The musical Fantasy (or Fantasia or Fantasie) has its roots in improvisation and rarely follows a strict musical structure (such as Sonata or Ternary form). In this respect the Fantasy is related to the Impromptu (a genre favoured by Schubert). The term was first applied to music in the 16th century and suggested an imaginative musical idea rather than a specific compositional structure. The Fantasia became popular in the Baroque period, its form offering scope for free invention and musical imagination with alternating sections of differently textured music – demanding toccata-like/virtuosic passages, slow recitative often embellished with many ornaments, improvisation, free modulation, deceptive cadences or fermata, and varied characters and mood. In a typical Fantasy, the composer sets out a theme at the opening, or near the beginning, and the remainder of the music is a musing or musings on the theme, full of drama, imagination and expression.

It is principally in improvisations or fantasias that the keyboardist can best master the feelings of his audience – CPE Bach

The “Wanderer” fantasy – one of Schubert’s most well-known and frequently performed works, and one of the greatest pieces in the entire piano repertoire – takes the fantasy form to another place, developing an idea (it is based on one of his own songs) to create a substantial work in four sections (or one long movement), linked by a unifying theme on which all four movements are based. Structurally, the Wanderer is akin to traditional sonata form: the first section sets out of the main theme (an “exposition” as it were), the second, “slow movement” section acts as a development, the third section – a scherzo and trio – is the recapitulation; and the final section acts as a coda, which reinforces the tonic (C). Throughout the work, thematic and rhythmical “cross-references” create a sense of unity between the sections (a device Schubert was to use again in his late piano sonatas). The final Allegro section is unquestionably a “finale”, containing the most obviously virtuosic music of the entire work and exploiting the full sonic range of the instrument (for an interesting exploration of this “sonic range”, I recommend Alexander Melnikov’s 2018 recording of the Wanderer on an 1820’s Alois Graff fortepiano).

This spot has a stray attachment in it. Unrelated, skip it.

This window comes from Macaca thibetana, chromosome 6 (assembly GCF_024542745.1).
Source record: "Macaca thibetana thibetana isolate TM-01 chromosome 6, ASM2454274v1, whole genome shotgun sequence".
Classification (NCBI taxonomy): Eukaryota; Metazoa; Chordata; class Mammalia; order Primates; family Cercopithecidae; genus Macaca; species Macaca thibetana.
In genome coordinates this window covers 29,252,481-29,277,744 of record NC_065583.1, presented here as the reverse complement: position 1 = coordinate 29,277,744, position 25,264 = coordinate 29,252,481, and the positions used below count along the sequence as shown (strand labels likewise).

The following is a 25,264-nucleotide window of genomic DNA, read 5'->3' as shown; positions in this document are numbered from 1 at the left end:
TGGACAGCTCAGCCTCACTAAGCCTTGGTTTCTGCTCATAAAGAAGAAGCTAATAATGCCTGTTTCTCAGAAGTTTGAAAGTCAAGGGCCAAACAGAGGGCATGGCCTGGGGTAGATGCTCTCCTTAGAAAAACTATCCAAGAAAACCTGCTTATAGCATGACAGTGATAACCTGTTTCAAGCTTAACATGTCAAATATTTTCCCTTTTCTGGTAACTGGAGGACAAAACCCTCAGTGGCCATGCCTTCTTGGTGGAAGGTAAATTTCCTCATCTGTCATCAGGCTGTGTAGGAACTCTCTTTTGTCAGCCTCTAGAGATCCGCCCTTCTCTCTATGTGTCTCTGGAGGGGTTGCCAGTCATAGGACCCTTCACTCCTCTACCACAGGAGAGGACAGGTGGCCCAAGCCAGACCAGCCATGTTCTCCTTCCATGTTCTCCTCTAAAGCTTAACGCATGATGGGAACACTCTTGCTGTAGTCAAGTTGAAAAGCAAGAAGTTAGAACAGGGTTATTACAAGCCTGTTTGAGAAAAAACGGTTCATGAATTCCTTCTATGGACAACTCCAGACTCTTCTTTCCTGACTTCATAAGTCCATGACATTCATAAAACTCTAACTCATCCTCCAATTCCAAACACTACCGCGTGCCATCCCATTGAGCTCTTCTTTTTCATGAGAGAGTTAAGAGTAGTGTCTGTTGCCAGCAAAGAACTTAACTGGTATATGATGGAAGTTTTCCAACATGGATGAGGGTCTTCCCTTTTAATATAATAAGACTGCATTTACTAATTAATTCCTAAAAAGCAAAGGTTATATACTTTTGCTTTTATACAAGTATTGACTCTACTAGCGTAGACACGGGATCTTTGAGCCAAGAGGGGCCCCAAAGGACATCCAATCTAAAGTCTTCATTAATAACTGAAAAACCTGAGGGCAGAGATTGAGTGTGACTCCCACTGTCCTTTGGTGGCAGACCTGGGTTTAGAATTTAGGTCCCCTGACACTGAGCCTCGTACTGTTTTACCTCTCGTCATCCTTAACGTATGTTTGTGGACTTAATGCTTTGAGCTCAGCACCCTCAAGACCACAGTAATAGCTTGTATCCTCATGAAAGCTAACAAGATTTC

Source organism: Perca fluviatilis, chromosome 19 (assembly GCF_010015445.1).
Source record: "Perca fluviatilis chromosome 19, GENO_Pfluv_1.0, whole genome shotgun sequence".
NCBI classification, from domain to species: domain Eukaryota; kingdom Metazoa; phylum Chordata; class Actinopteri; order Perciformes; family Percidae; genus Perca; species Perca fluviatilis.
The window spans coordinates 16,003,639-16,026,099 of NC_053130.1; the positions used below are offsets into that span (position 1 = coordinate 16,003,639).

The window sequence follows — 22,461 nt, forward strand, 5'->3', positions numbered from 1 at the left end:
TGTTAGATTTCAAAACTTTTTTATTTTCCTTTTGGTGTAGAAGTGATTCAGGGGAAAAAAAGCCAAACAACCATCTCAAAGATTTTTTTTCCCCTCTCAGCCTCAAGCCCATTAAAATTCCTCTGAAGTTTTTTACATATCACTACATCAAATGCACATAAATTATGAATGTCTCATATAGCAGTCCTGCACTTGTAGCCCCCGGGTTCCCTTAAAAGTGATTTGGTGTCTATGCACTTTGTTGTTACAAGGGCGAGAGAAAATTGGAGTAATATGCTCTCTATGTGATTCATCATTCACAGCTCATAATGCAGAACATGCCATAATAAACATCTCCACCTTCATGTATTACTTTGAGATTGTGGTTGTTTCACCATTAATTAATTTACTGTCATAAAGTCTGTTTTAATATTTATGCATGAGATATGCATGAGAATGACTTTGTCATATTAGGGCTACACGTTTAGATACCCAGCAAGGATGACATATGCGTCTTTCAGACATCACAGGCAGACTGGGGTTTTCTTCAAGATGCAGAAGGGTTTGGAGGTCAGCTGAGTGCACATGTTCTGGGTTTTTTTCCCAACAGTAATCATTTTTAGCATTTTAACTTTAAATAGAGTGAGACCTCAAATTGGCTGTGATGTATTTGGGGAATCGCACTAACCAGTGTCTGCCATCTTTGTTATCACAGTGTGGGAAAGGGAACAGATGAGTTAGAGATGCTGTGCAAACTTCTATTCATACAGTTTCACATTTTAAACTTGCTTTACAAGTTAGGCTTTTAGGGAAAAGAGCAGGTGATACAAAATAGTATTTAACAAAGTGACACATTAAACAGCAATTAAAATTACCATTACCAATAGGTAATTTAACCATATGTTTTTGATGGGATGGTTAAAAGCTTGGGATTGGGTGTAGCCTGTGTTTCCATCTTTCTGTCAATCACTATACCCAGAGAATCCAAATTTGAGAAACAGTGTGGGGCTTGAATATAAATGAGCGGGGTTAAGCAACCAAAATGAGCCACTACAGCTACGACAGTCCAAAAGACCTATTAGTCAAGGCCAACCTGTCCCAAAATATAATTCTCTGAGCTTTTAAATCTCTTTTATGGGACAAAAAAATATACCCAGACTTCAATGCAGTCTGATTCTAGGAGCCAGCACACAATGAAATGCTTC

But the Wanderer breaks free of classical disciplines in that it is designed to be performed without a break between the sections. In addition, the repetition and gradual variation of motivic elements, the daring use of harmonies and “remote” keys, the bold symphonic sweep of this work, and its dramatic power and emotional tension mark Schubert as a “romantic progressive” whose influence was clear in the works, for example, of Liszt (his B-minor Sonata and E-flat Concerto) and Richard Strauss (symphonic poems). The principal challenge for the pianist, in addition to the learning and upkeep of all those notes, lies in maintaining a unifying narrative thread and an underlying sense of forward propulsion throughout the whole work.

Schubert’s earlier, rarely-performed ‘Grazer’ fantasy, also in C, is closer to the Baroque and Classical model, yet it laid the foundations for the Wanderer and the later Fantasie in f minor for piano four-hands, D940. The provenance of this work is disputed (a copy whose title page was written by Schubert’s friend Joseph Huttenbrenner was discovered in the 1960s in the Graz estate of Rudolph von Weis-Ostborn). It is thought to have been composed around 1818 and as no autograph exists, its authenticity is still in doubt. However, there are clear “Schubertian” elements which closely resemble other works by Schubert, such scalic and chromatic runs, Polonaise rhythms, the mercurial emotional landscape of the work and varied colourings, and, perhaps most obviously, the beautiful Bel Canto opening melody, fragments of which recur throughout the work in different guises and keys – a device which is also used in the Wanderer and the D940. The lyrical opening theme is fully reiterated at the end, dissolving into a gentle cadence of quiet nostalgia, which in itself looks forward to the hushed, plaintive ending of the Fantasy in f minor, D940.